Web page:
By setting the X-Instana-Service HTTP header on a call, the destination (service receiving the HTTP request) will be tagged with the value provided in the header.

NOTICE: The X-Instana-Service HTTP header is not automatically collected. For it to work, the Instana agent must be configured accordingly, see “Capturing custom HTTP headers”.

Predefined Rules

The following rules are considered in the order top to bottom. When a rule matches, the respective service is created.

Rule Tags
User defined:
Custom service rule Tags defined by the user (see custom service rule)
Use call tag {}
Use HTTP header X-Instana-Service {call.http.header.X-Instana-Service}
Trace SDK service name {call.tag.service}
Jaeger service name {call.tag.jaeger.service}
Zipkin service name {call.tag.zipkin.service}
Infrastructure based:
Consul cluster name Consul@{}
Cassandra cluster name {}
Elasticsearch cluster name {}
Couchbase cluster name {}
MongoDB replica set name {mongo.replicaSetName}
Kafka cluster name {}
AWS ECS container name {}
AWS ECS task family {}
Kubernetes container name {}
Cloud Foundry application name {}
Docker Swarm service name {}
Marathon application id {}
Nomad task name {}
Rancher 1 project service name {}
Container image name {}
JBoss / Tomcat deployment name (parsed) {}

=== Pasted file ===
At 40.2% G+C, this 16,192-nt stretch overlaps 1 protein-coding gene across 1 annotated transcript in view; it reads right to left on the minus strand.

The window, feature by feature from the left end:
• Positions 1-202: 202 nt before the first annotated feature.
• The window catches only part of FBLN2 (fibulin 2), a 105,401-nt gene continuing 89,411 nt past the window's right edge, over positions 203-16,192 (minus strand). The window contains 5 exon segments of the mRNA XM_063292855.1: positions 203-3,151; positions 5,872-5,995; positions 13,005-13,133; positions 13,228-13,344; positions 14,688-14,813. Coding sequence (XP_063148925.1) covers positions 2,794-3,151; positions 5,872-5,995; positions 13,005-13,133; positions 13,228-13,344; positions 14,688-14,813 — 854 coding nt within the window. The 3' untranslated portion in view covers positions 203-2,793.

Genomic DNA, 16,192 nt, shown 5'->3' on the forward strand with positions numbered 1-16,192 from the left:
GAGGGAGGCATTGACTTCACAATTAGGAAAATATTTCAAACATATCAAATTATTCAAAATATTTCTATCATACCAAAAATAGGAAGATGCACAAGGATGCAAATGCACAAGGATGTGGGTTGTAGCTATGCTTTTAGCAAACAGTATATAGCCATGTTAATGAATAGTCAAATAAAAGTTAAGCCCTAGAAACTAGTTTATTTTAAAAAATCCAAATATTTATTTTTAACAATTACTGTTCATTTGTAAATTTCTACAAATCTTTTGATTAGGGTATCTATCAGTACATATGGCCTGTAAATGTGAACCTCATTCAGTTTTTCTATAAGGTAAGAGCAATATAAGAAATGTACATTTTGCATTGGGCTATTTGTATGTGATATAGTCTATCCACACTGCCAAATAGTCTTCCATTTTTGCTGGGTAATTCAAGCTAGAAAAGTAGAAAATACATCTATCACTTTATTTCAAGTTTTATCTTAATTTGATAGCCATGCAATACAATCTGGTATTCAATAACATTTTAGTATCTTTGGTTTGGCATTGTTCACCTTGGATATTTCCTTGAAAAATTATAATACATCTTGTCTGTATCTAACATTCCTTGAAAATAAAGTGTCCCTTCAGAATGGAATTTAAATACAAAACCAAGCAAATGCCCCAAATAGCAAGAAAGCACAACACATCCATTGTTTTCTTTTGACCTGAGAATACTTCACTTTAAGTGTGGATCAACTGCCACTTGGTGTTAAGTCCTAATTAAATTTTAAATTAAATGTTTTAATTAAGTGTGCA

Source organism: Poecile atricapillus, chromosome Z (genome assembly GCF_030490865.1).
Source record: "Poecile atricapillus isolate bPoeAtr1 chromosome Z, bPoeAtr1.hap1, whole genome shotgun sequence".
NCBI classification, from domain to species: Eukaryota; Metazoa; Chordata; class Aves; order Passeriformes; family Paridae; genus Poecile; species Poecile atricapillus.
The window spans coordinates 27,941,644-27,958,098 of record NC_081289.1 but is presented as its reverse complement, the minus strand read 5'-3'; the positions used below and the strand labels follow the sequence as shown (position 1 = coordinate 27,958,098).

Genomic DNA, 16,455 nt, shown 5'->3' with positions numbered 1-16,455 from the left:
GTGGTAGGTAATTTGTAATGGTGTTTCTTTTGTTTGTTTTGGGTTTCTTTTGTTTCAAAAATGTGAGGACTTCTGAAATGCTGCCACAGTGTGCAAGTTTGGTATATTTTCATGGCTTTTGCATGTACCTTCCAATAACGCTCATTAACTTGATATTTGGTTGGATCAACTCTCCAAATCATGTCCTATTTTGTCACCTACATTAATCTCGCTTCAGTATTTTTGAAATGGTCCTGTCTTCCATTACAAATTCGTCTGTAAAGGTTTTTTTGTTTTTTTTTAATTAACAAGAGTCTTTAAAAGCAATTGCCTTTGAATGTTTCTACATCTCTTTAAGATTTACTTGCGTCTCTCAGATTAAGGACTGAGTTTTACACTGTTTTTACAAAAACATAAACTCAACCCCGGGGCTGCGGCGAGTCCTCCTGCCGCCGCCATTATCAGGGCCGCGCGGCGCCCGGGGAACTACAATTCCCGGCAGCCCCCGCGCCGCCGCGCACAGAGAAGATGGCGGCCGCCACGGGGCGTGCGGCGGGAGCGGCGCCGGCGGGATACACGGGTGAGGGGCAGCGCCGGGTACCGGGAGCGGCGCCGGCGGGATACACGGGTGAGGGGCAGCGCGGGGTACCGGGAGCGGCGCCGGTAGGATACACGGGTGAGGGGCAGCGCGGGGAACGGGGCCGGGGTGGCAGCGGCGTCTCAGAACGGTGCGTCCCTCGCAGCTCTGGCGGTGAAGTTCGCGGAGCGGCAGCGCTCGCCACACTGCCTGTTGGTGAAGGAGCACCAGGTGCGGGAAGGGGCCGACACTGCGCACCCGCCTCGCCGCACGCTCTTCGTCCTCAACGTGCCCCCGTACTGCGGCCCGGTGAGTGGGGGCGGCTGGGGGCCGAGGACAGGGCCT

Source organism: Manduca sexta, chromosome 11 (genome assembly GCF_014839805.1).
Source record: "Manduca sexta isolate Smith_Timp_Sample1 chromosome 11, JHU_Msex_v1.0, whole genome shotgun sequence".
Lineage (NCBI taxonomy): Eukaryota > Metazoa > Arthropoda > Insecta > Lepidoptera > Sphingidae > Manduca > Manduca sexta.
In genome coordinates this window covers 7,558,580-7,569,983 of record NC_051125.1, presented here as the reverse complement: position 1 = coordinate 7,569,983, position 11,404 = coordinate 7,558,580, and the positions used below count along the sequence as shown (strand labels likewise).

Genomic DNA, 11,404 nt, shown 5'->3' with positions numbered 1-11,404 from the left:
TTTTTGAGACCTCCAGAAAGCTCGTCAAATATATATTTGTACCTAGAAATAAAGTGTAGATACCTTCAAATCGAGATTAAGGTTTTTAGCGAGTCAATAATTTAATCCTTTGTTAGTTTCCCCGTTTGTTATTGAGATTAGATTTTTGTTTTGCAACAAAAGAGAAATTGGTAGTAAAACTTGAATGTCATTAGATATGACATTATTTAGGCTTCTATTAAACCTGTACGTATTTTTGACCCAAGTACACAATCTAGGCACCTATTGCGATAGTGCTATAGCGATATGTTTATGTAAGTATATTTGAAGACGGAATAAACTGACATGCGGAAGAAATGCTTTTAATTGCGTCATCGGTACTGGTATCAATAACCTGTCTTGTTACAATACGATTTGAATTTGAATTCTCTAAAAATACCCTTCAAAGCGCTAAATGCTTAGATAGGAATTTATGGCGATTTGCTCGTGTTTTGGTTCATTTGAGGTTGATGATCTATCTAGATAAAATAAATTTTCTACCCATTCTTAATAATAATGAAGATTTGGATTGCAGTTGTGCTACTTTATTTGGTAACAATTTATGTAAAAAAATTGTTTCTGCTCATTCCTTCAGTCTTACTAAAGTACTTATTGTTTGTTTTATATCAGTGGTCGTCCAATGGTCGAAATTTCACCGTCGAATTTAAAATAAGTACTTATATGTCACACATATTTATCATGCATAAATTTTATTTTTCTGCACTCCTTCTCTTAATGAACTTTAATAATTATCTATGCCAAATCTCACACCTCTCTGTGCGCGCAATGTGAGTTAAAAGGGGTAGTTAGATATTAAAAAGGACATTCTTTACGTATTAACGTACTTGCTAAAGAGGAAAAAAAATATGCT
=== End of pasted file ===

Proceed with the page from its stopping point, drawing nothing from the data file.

Dropwizard name {}
Spring Boot name {}
JBoss name {} {}
WebLogic name {}
WebSphere name {}
Redis port Redis@{redis.port} on {}
Neo4j port Neo4j@{neo4j.port} on {}
Memcached port Memcached@{memcached.port} on {}
Varnish port Varnish@{varnish.port} on {}
ClickHouse port ClickHouse@{clickhouse.httpPort} on {}
MongoDB database name MongoDB@{mongo.port} on {}
Zookeeper port Zookeeper@{zookeeper.clientPort} on {}
Solr version Solr@{solr.version} on {}
Solr Solr on {}
PostgreSQL port PostgreSQL@{postgresql.port} on {}
CockroachDB port CockroachDB@{cockroachdb.port} on {}
MySQL port MySQL@{mysql.port} on {}
OracleDB port OracleDB@{oracledb.port} on {}
MSSQL database sid MSSQL@{mssql.instance}
MariaDB port MariaDB@{mariadb.port} on {}
Kafka version Kafka@{kafka.version} on {}
ActiveMQ broker name {}
RabbitMQ version RabbitMQ@{rabbitmq.version} on {}
JVM name (parsed) {}
JVM name {}
Node.js application with host environment {}
Python snapshot name {}
Ruby name {}
Go name {}
PHP using host header (parsed) when available {}